A woman push back a plant to reveal cherry tomatoesPlant a few things that can be snacked on right in the garden, like cherry tomatoes or strawberries.

This one is a no-brainer. Plant a few things that can be consumed right off the plant with minimal prep — think tomatoes, strawberries, blueberries, or snap peas. If you have the space, fruit trees, including apple, plum, orange, and pear, make beautiful additions to the sensory garden. Designing a garden for the patio or balcony? Compact varieties of traditionally sprawling veggies, like cucumbers, and even trees, like citrus, can be grown easily in containers. Above all, plant what you love to eat.

Best Plants to Add to Your Sensory Garden

Bonus points for plants that appeal to more than one sense!

Suggested Plants What They Bring to the Sensory Garden Senses
Agastache spp. Bright colors and highly aromatic leaves Sight, Scent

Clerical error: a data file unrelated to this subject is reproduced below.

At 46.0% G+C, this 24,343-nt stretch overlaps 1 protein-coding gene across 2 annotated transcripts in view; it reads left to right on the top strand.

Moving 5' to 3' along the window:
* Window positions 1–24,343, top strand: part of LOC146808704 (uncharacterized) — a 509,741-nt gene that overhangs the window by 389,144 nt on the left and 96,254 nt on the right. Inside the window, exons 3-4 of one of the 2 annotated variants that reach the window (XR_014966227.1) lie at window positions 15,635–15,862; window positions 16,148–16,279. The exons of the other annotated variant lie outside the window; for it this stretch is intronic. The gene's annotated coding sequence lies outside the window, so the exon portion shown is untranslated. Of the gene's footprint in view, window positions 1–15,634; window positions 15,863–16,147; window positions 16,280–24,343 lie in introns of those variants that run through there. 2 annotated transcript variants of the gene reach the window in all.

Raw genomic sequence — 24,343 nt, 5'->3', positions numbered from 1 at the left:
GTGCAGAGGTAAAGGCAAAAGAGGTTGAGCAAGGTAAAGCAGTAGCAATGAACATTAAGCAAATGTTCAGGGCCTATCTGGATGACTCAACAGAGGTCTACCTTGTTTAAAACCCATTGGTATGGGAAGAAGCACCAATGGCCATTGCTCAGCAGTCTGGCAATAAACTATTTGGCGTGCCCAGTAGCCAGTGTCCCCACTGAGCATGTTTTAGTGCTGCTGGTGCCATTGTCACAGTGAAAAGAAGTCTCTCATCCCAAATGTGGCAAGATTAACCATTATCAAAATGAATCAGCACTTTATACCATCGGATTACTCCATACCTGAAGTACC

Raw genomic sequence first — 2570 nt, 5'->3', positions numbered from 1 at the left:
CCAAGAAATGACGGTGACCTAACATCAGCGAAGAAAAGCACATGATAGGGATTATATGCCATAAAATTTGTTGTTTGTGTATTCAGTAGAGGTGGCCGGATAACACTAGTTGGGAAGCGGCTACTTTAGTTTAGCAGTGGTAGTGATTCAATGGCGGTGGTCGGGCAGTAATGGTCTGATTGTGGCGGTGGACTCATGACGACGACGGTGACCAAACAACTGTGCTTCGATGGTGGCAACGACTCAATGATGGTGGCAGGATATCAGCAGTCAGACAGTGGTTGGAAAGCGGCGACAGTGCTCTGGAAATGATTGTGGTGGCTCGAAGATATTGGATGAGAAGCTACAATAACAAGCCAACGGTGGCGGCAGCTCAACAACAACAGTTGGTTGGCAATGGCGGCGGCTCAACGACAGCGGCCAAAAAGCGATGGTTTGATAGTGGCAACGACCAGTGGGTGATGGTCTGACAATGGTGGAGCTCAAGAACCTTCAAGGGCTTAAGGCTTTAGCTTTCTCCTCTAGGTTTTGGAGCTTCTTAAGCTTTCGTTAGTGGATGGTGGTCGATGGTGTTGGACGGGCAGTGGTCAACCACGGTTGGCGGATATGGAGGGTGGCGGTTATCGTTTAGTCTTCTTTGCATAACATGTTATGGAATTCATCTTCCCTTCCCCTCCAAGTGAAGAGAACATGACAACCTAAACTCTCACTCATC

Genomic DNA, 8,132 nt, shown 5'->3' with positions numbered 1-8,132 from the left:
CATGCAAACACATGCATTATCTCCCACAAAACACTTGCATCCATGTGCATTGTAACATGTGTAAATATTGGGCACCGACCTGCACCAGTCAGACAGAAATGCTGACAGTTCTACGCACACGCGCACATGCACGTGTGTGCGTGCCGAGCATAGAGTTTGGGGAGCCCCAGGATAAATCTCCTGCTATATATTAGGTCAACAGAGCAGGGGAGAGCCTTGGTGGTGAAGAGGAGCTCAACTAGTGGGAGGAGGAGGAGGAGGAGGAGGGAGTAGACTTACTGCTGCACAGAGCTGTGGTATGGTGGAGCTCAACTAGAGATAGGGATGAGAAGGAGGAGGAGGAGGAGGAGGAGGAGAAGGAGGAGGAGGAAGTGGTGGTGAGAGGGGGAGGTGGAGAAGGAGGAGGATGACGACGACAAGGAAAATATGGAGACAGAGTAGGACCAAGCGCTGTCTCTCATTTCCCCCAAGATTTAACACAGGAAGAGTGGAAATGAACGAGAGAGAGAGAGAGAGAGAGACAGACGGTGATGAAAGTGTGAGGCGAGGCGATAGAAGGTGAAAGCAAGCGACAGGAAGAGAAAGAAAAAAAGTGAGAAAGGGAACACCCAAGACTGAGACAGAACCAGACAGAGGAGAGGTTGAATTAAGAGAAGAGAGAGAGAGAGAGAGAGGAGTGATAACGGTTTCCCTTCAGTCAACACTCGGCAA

Artemisia spp. Soft silvery foliage plant Touch
Baptisia spp. Colorful spires of pea-shaped flowers become rattles when seedpods dry Sight, Sound
Basil Fragrant and flavorful herb Scent, Taste
Bell Pepper Flavorful fruits in green, red, orange, and yellow Sight, Taste
Celosia Fuzzy, uniquely shaped flowers in bright colors Sight, Touch
Tomato Delicious fruits in a variety of colors and sizes Sight, Scent, Taste
Chives Edible plant with globe-shaped purple flowers Scent, Taste
Dill Feathery herb with a savory flavor and airy yellow flowers Sight, Scent, Taste
Echevaria Rosette-shaped succulents with fleshy leaves in green, pink, or gray Sight, Touch
Heliotrope Sweetly fragrant purple flowers Sight, Scent
Lamb's ears Velvety soft, silvery foliage Sight, Touch
Lavender Extremely fragrant silvery foliage and purple flowers Sight, Scent
Lemon Verbena Aromatic lemon-flavored herb Scent, Taste
Licorice Plant Soft silvery white foliage Touch
Marigold Feathery, aromatic foliage topped with vibrant gold and orange ruffled flowers Sight, Touch, Scent
Mint Freshly scented edible herb Scent, Taste
Nasturtium Edible flowers in shades of orange, yellow, and red Sight, Taste
Nicotiana Star-shaped, sweetly scented blooms Sight, Scent
Millet Tall ornamental grass in shades of yellow to purple Sight, Sound
Sedum Smooth fleshy leaves Touch
Strawflower Papery flowers in a range of pastel and neon colors Sight, Sound
Teddy Bear Sunflower Fuzzy, brightly colored flowers Sight, Touch

Last updated: 12/20/2023